Syphilis Video Tool to Promote Knowledge and Testing in the ED

This study has been completed.
Sponsor:
Collaborator:
Public Health Solutions
Information provided by:
Jacobi Medical Center
ClinicalTrials.gov Identifier:
NCT00552539
First received: October 31, 2007
Last updated: NA
Last verified: October 2007
History: No changes posted
  Purpose

The objective of this study is to determine whether the "Syphilis and Men" educational video can be a useful tool to increase syphilis knowledge and testing among English and Spanish-speaking urgent care and emergency department patients, regardless of various self-reported characteristics that increase their risk for syphilis infection.


Condition Intervention
Syphilis
Other: 'educational video'

Study Type: Interventional
Study Design: Allocation: Randomized
Intervention Model: Factorial Assignment
Masking: Single Blind (Investigator)
Primary Purpose: Prevention
Official Title: Video Tool to Promote Syphilis Knowledge and Testing in the Emergency Department

Resource links provided by NLM:


Further study details as provided by Jacobi Medical Center:

Primary Outcome Measures:
  • The primary outcome was the score on a 10-question measure designed to assess knowledge attained from the educational video. [ Time Frame: 20 minutes ]

Secondary Outcome Measures:
  • A secondary outcome was the decision to be tested for syphilis. [ Time Frame: 20 minutes ]

Enrollment: 220
Study Start Date: June 2006
Study Completion Date: August 2006
Arms Assigned Interventions
Experimental: 1
pre test survey, educational video, post test survey
Other: 'educational video'
'educational video'
No Intervention: 2
no intervention
Experimental: 3
educational video and post test survey
Other: 'educational video'
'educational video'
No Intervention: 4
post test survey

Detailed Description:

A randomized four-group intervention-control Solomon design was implemented with Group 1 participants receiving a pre-test survey, the educational video intervention, and a post-test survey; Group 2 the pre-test and post-test surveys; Group 3 the video intervention and a post-test survey; and Group 4 the post-test survey. This design was selected to assess the effect of the video in increasing syphilis knowledge while controlling for the influence of the pre-test instrument in potentially sensitizing participants to key facts. A computer-generated randomization list was created and used to assign patients to groups.

  Eligibility

Ages Eligible for Study:   18 Years to 55 Years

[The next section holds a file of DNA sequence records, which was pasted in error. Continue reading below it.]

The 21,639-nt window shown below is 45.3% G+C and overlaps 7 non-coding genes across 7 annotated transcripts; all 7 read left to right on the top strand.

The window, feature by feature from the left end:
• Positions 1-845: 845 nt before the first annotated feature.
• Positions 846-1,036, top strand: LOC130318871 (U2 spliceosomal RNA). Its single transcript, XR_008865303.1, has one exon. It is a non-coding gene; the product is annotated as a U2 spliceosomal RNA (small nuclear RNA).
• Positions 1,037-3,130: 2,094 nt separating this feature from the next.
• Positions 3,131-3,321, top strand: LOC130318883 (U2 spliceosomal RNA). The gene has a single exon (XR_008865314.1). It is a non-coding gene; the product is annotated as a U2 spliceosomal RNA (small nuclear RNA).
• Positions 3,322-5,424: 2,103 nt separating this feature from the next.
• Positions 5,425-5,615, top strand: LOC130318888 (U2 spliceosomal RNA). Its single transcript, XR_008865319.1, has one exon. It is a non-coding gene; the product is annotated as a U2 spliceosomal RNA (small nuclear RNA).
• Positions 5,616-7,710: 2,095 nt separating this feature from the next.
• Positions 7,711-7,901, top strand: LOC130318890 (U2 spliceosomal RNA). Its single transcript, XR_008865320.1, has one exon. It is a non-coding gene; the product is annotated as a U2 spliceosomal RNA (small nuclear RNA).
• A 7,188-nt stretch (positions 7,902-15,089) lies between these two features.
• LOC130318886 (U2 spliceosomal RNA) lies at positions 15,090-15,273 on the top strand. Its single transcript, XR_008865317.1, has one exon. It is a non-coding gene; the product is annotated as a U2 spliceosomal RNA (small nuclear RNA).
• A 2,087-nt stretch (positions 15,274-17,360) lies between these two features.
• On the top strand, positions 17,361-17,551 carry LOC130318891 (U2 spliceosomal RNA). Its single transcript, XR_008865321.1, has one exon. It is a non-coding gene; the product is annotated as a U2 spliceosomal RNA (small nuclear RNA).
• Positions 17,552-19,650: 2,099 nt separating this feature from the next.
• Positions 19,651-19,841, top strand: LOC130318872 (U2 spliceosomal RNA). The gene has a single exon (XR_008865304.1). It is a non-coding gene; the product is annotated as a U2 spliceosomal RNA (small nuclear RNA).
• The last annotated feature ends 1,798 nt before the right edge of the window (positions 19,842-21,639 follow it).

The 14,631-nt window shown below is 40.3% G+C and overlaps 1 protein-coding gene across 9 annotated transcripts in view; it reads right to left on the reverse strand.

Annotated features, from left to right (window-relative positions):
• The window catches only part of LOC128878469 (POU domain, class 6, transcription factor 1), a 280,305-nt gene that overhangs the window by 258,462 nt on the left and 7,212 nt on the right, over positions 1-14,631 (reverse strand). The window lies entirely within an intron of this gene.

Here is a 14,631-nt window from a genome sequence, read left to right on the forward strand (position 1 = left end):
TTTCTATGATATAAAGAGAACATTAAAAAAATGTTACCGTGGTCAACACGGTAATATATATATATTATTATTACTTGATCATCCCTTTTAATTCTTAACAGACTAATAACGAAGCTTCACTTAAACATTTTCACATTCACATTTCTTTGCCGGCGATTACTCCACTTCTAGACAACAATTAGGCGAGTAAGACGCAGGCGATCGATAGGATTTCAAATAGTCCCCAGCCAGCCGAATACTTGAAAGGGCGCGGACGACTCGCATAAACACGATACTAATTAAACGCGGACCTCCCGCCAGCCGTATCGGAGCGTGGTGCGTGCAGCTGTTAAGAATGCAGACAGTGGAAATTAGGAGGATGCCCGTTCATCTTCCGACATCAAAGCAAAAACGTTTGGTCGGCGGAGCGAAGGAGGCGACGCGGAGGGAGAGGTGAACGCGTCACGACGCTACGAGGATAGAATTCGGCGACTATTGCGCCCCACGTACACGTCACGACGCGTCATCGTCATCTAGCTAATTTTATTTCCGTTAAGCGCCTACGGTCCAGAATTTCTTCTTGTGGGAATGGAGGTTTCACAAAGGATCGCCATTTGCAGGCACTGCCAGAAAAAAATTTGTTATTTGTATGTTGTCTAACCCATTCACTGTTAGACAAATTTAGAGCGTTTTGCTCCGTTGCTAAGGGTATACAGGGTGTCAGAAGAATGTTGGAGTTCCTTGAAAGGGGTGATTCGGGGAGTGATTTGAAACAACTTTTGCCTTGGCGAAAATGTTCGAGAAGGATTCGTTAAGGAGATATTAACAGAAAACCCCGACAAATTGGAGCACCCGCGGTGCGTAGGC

Genders Eligible for Study:   Male
Accepts Healthy Volunteers:   Yes
Criteria

Inclusion Criteria:

  • Patients aged 18-55 years of age were eligible only if they spoke English or Spanish.

Exclusion Criteria:

  • Patients were excluded if clinically unstable, unarousable, hearing impaired or visually impaired despite corrected lens.
  Contacts and Locations
Choosing to participate in a study is an important personal decision. Talk with your doctor and family members or friends about deciding to join a study. To learn more about this study, you or your doctor may contact the study research staff using the Contacts provided below. For general information, see Learn About Clinical Studies.

Please refer to this study by its ClinicalTrials.gov identifier: NCT00552539

Locations
United States, New York
Jacobi Medical Center
Bronx, New York, United States, 10461
Sponsors and Collaborators
Jacobi Medical Center
Public Health Solutions
Investigators
Principal Investigator: Yvette Calderon, MD, MS Jacobi Medical Center
Principal Investigator: John P Sanchez, MD, MPH Jacobi Medical Center
  More Information

No publications provided

ClinicalTrials.gov Identifier: NCT00552539     History of Changes
Other Study ID Numbers: 06431
Study First Received: October 31, 2007
Last Updated: October 31, 2007
Health Authority: United States: Institutional Review Board

Keywords provided by Jacobi Medical Center:
syphilis
educational video
knowledge
black
Hispanic

Additional relevant MeSH terms:
Syphilis
Bacterial Infections
Genital Diseases, Female
Genital Diseases, Male
Gram-Negative Bacterial Infections
Infection
Sexually Transmitted Diseases
Sexually Transmitted Diseases, Bacterial
Spirochaetales Infections
Treponemal Infections

ClinicalTrials.gov processed this record on October 29, 2014